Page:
Women in Science: Let’s Break the Stereotype

Jainab Tabassum Banu Sonali

11 February, 2021 12:00 AM printer

Women in Science: Let’s Break the Stereotype

We have been living in a stereotypical world where the gender gap and long-standing social stigma have stopped girls and women from pursuing their academic and professional careers in Science and Technology. Since our childhood, we have been ideologically conforming to this notion that girls read arts. Science is not their cup of tea. It is a boyish matter which demands mental clarity, rational and calculative mind which are conventionally possessed by boys and men. However, a few remarkable women have proved to be very competent and efficient in science by their outstanding works. The acknowledgement is still lesser than the participation of women in Science. Still, the good thing is that for the last six years, women’s contribution in science has been celebrated as an international day.

In 2015, the United Nations General Assembly declared 11 February as the International Day of Women and Girls in Science. The primary mission was to diminish the gender gap and achieve full and equal access to and participation in science for women and girls around the world. According to a research, only 30 percent of worldwide researchers are women. And among these participants only very few get recognition. In Bangladesh, around 40 percent students in Science faculty are females. In biological science and medical education, the percentage is even higher. However, the number of female educators and researchers in the aforementioned fields is not adequate.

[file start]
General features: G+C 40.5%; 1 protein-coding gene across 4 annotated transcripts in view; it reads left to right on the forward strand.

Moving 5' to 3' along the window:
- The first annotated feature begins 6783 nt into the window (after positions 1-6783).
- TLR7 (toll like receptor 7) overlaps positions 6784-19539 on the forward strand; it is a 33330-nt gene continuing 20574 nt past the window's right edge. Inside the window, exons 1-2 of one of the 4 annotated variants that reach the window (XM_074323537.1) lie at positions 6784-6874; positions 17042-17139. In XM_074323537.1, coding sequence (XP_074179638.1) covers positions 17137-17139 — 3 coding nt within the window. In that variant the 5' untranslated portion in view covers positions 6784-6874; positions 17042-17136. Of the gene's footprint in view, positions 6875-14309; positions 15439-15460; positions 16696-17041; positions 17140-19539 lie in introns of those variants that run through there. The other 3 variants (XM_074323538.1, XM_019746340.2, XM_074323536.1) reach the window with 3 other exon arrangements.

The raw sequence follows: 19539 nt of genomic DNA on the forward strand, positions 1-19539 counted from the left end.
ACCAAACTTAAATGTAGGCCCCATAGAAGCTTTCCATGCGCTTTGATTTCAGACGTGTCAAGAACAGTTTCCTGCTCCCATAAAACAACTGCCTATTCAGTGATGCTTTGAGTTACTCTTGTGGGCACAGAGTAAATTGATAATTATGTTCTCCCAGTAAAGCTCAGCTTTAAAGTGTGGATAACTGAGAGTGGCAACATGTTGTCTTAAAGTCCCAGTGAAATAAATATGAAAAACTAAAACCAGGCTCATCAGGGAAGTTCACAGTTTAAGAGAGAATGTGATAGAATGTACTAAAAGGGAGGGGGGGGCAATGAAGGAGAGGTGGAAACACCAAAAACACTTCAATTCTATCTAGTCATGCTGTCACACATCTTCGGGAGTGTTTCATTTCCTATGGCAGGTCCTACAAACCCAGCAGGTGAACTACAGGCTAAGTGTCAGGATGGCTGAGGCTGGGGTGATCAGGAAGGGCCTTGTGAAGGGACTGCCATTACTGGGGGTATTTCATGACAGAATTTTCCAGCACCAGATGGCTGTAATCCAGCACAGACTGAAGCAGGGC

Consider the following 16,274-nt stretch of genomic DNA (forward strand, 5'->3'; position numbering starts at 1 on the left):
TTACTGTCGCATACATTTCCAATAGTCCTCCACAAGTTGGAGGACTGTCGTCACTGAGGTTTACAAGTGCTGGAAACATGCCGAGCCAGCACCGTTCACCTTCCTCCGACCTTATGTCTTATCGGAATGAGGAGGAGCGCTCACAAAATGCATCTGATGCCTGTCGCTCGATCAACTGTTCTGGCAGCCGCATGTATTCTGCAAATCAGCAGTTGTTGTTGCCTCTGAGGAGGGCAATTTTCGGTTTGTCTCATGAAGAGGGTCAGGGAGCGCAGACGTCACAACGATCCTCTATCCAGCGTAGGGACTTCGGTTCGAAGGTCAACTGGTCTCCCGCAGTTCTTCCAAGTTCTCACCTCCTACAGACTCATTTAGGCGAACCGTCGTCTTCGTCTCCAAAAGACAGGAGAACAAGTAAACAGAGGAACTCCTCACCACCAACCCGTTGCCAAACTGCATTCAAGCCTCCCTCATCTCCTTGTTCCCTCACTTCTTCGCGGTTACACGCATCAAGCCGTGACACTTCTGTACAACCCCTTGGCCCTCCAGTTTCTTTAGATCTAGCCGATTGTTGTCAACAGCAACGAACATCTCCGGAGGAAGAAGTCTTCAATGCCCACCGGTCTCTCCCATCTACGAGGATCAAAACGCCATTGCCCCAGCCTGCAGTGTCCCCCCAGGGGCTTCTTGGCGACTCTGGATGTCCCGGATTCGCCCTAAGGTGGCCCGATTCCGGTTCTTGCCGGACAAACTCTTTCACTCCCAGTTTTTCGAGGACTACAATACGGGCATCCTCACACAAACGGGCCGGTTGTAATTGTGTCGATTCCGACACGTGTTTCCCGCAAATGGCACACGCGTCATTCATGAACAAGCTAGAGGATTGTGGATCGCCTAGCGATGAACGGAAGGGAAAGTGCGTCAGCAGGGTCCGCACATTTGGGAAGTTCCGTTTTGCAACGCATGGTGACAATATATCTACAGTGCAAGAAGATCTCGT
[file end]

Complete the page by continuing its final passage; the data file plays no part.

Recently in 2020, Bangladeshi Scientist Dr. Firdausi Qadri has won the 22nd L'Oréal-UNESCO women in science award for her formidable work in understanding and preventing infectious diseases affecting children in developing countries. It is a matter of a great pride for us that a Bangladeshi woman received the international recognition she deserves. Every year, L'Oréal-UNESCO presents this award to five women from five regions. Dr. Qadri received this prestigious award from the Asia-Pacific region. However, as Bangladeshi people, we take the privilege to feel proud of her.

We are familiar with the names like the American chemist Alice Ball, the British chemist Rosalind Franklin and the famous scientist of all time Marie Curie. How many of us are aware of our own Bangladeshi female scientists? It is time we celebrated the name of Firdausi Qadri who has been working as a health sector researcher. It is time we recognised the name of the award-winning scientist Nasima Akhter who has been rigorously working in the area of nuclear medicine and ultrasonography. It is time we saluted Sayeba Akhter for winning the second highest civilian award Ekushe Padak for dedicating her entire career to eliminating obstetric fistula.

These are only a handful of glittering names who have made us feel proud by showing a path of enlightenment. Nowadays, more girls opt for physical, chemical and medical sciences. However, it becomes very difficult for many women to become leaders.  Many girls start to read in science department, but eventually drop out because they think that one needs plethora of time for becoming a scientist. Dr. Qadri, in one of her interviews, clarifies that this notion is wrong. She says that one needs to pay attention and concentration to become a scientist. Nevertheless, the seed of interest in science should be planted in the childhood.